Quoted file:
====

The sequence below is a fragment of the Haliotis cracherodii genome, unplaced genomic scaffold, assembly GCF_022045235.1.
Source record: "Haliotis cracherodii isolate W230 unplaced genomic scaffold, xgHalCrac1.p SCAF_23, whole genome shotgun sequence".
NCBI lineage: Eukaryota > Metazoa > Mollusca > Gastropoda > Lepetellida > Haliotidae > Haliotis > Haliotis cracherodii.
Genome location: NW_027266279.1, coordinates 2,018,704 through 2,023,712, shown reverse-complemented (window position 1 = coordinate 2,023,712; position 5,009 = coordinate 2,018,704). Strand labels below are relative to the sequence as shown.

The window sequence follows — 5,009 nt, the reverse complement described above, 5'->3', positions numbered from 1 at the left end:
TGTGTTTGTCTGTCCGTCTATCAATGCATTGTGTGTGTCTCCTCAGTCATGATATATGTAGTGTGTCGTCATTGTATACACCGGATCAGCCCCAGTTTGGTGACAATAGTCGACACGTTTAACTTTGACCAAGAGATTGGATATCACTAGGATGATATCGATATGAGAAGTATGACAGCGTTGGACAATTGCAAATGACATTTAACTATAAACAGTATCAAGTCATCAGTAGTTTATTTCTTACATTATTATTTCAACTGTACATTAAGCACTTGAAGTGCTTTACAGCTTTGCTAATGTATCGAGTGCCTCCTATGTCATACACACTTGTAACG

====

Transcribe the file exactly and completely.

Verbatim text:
The sequence below is a fragment of the Haliotis cracherodii genome, unplaced genomic scaffold, assembly GCF_022045235.1.
Source record: "Haliotis cracherodii isolate W230 unplaced genomic scaffold, xgHalCrac1.p SCAF_23, whole genome shotgun sequence".
NCBI lineage: Eukaryota > Metazoa > Mollusca > Gastropoda > Lepetellida > Haliotidae > Haliotis > Haliotis cracherodii.
Genome location: NW_027266279.1, coordinates 2,018,704 through 2,023,712, shown reverse-complemented (window position 1 = coordinate 2,023,712; position 5,009 = coordinate 2,018,704). Strand labels below are relative to the sequence as shown.

The window sequence follows — 5,009 nt, the reverse complement described above, 5'->3', positions numbered from 1 at the left end:
TGTGTTTGTCTGTCCGTCTATCAATGCATTGTGTGTGTCTCCTCAGTCATGATATATGTAGTGTGTCGTCATTGTATACACCGGATCAGCCCCAGTTTGGTGACAATAGTCGACACGTTTAACTTTGACCAAGAGATTGGATATCACTAGGATGATATCGATATGAGAAGTATGACAGCGTTGGACAATTGCAAATGACATTTAACTATAAACAGTATCAAGTCATCAGTAGTTTATTTCTTACATTATTATTTCAACTGTACATTAAGCACTTGAAGTGCTTTACAGCTTTGCTAATGTATCGAGTGCCTCCTATGTCATACACACTTGTAACG